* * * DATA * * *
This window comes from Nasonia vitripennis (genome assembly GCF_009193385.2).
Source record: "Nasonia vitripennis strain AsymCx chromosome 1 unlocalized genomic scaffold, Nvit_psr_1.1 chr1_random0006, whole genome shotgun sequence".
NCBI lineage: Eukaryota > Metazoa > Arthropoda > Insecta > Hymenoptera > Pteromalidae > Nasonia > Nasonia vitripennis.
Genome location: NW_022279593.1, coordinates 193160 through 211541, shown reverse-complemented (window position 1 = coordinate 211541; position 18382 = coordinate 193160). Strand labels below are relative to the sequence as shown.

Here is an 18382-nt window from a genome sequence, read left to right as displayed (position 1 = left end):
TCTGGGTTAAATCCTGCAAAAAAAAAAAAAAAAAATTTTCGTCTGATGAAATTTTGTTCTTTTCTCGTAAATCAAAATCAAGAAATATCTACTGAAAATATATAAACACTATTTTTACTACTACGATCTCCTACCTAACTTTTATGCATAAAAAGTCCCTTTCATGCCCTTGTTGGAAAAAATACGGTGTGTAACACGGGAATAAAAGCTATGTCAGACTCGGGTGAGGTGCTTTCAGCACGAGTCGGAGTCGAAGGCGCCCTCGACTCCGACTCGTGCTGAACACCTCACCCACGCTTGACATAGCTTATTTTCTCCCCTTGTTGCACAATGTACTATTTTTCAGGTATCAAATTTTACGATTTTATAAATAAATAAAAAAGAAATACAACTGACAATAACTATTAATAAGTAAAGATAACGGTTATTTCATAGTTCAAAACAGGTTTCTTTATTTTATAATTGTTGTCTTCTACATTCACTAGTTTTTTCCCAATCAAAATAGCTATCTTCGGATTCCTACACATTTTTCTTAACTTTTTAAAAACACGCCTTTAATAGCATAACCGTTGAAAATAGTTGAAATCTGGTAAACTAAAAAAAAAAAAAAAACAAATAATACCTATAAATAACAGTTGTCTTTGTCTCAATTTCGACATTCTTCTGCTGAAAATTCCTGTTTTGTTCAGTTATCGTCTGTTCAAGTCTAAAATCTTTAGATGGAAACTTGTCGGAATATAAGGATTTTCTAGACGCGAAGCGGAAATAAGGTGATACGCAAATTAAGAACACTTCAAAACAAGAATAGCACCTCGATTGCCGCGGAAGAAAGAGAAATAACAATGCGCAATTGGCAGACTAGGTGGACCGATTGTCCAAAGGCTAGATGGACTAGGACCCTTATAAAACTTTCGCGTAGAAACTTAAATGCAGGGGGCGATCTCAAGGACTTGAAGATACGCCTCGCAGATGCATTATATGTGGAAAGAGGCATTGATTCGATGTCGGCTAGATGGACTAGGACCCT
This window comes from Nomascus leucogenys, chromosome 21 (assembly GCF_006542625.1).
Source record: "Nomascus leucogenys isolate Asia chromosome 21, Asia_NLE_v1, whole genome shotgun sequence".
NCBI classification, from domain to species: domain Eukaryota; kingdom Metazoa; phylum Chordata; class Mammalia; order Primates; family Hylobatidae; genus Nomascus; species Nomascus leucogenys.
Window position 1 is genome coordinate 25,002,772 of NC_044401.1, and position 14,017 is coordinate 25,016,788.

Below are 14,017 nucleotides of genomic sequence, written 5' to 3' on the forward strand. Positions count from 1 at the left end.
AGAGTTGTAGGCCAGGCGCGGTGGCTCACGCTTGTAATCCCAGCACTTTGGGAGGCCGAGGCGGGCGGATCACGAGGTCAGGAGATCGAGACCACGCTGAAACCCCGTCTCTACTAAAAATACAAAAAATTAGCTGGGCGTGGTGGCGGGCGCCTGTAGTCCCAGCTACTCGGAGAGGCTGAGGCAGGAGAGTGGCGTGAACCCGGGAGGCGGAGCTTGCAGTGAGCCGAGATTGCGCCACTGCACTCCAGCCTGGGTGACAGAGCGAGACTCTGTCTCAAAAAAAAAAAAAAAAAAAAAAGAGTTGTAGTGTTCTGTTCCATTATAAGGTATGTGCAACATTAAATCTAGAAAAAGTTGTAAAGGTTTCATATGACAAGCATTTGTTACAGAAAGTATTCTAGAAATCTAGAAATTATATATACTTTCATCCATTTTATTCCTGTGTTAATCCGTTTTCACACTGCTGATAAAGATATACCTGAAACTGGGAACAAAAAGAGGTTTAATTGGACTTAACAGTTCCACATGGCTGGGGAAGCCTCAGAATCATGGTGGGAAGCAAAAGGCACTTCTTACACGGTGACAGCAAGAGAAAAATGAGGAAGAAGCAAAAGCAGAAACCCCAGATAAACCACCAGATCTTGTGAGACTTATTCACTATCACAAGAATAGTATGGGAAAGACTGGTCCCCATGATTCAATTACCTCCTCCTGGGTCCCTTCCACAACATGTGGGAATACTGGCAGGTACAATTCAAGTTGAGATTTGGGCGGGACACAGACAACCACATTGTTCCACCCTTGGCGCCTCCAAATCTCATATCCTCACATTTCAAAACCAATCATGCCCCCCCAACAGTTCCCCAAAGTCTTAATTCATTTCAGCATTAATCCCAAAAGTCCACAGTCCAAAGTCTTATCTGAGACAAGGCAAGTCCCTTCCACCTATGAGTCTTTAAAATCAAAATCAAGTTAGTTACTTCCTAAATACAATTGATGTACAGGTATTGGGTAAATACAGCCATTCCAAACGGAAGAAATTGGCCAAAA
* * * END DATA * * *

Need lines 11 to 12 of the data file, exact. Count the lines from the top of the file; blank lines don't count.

Below are 14,017 nucleotides of genomic sequence, written 5' to 3' on the forward strand. Positions count from 1 at the left end.
AGAGTTGTAGGCCAGGCGCGGTGGCTCACGCTTGTAATCCCAGCACTTTGGGAGGCCGAGGCGGGCGGATCACGAGGTCAGGAGATCGAGACCACGCTGAAACCCCGTCTCTACTAAAAATACAAAAAATTAGCTGGGCGTGGTGGCGGGCGCCTGTAGTCCCAGCTACTCGGAGAGGCTGAGGCAGGAGAGTGGCGTGAACCCGGGAGGCGGAGCTTGCAGTGAGCCGAGATTGCGCCACTGCACTCCAGCCTGGGTGACAGAGCGAGACTCTGTCTCAAAAAAAAAAAAAAAAAAAAAAGAGTTGTAGTGTTCTGTTCCATTATAAGGTATGTGCAACATTAAATCTAGAAAAAGTTGTAAAGGTTTCATATGACAAGCATTTGTTACAGAAAGTATTCTAGAAATCTAGAAATTATATATACTTTCATCCATTTTATTCCTGTGTTAATCCGTTTTCACACTGCTGATAAAGATATACCTGAAACTGGGAACAAAAAGAGGTTTAATTGGACTTAACAGTTCCACATGGCTGGGGAAGCCTCAGAATCATGGTGGGAAGCAAAAGGCACTTCTTACACGGTGACAGCAAGAGAAAAATGAGGAAGAAGCAAAAGCAGAAACCCCAGATAAACCACCAGATCTTGTGAGACTTATTCACTATCACAAGAATAGTATGGGAAAGACTGGTCCCCATGATTCAATTACCTCCTCCTGGGTCCCTTCCACAACATGTGGGAATACTGGCAGGTACAATTCAAGTTGAGATTTGGGCGGGACACAGACAACCACATTGTTCCACCCTTGGCGCCTCCAAATCTCATATCCTCACATTTCAAAACCAATCATGCCCCCCCAACAGTTCCCCAAAGTCTTAATTCATTTCAGCATTAATCCCAAAAGTCCACAGTCCAAAGTCTTATCTGAGACAAGGCAAGTCCCTTCCACCTATGAGTCTTTAAAATCAAAATCAAGTTAGTTACTTCCTAAATACAATTGATGTACAGGTATTGGGTAAATACAGCCATTCCAAACGGAAGAAATTGGCCAAAA